On the Harvard campus, the arrival of MOOCs (Massive Open Online Courses) and other digital dissemination platforms for teaching and learning have provided many faculty members with their first Hollywood closeups.

"By putting their work out there for all to see, they can compare what they are doing with one another," said Harvard Provost Alan Garber.

Courses and lectures, no longer bound by classroom walls, have become sharable and even mashable, working together. These days, the best lecture on accounting can be dropped into an existing course like an add-on mobile app.

Garber noted the positive pressure of HarvardX, leading many faculty members to rethink their teaching on campus and, more important, to proffer best practices, tools, and teachable moments.

Rob Lue, professor of the practice of molecular and cellular biology and faculty director of HarvardX, distilled examples like these into what became the underlying question of the summit: How can the effective, time-tested DNA of campus bricks and mortar be woven into the fabric of what is happening online?

The "primordial soup" is here, Lue said, and it is "ours" to stir and simmer it into something magnificent.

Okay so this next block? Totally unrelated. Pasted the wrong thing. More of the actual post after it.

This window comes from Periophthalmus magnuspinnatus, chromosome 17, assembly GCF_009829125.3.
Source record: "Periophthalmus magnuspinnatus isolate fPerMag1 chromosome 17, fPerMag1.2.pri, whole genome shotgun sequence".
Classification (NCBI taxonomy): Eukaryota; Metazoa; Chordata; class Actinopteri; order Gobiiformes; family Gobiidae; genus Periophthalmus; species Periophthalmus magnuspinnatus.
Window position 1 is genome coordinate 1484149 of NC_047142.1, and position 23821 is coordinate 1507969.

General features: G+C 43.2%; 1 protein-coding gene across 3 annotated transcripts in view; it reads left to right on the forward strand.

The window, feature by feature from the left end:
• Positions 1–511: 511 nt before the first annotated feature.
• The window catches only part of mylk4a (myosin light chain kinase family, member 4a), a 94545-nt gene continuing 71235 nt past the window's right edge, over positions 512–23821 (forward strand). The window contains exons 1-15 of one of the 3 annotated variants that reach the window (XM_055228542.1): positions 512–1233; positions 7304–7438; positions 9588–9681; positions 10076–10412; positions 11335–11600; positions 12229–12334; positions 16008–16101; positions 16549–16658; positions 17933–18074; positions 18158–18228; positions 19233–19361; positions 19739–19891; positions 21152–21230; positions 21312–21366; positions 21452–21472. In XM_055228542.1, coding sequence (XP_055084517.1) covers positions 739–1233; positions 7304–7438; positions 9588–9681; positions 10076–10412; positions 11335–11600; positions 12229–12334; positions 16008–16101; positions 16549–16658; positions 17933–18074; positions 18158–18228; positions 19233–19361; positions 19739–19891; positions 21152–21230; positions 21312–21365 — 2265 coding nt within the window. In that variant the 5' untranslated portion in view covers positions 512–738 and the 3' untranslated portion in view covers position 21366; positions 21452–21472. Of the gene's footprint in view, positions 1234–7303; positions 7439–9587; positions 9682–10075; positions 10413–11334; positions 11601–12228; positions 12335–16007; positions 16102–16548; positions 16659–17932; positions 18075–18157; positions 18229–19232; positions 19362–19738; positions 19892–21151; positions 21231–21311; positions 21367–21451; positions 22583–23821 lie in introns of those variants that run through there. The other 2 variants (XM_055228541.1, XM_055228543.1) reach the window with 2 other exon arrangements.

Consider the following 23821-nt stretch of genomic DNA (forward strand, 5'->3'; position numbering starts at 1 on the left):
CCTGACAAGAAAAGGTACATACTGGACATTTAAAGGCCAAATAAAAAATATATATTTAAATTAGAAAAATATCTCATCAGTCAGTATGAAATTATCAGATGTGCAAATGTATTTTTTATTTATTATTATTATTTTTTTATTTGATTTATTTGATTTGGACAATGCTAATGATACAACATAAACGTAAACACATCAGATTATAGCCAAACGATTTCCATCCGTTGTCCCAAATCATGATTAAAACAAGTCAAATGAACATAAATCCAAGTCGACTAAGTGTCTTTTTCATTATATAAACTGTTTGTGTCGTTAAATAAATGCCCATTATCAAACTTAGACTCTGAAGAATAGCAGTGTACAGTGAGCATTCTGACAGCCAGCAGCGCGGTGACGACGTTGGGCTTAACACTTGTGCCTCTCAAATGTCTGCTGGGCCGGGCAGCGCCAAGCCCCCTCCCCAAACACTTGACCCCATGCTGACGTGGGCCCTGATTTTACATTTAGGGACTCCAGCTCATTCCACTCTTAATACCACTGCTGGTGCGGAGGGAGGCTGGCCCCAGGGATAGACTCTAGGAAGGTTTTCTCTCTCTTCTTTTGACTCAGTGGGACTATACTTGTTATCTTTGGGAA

MIT President Rafael Reif noted the "tremendous enthusiasm" at the conference. While admitting that he was "in a room full of believers," he said that that no one shied away from the hard questions, from costs to institutional barriers to low completion rates of free online courses, to the potential further stratification of elite universities.

Reflecting on the early lessons learned, Reif had a sense of measured optimism about the future of residential learning. What he called a "movement" was one that was happening from the bottom up.

Driven by faculty eager to rethink their teaching and by students raised in an age where the online/in-person divide has disappeared (texting while talking while watching), university leaders like himself may eventually act more like coaches and Sherpas than top-down directors.

Agarwal went one step further. edX, he said, was formed by Harvard and MIT to enable innovation and provide a sandbox for dozens of higher education institutions to experiment collectively with teaching, learning, and revenue models.

While enterprises like edX were "businesses that needed to be self-sustaining" the parallel aim, he added, was to "rise all boats."

Framed by a glass window overlooking the Charles River, the body of water that helped spawn two world-class universities, the possibility of being able to "rise all boats" seemed more than metaphoric.

Explore further: Unintended consequences: More high school math, science linked to more dropouts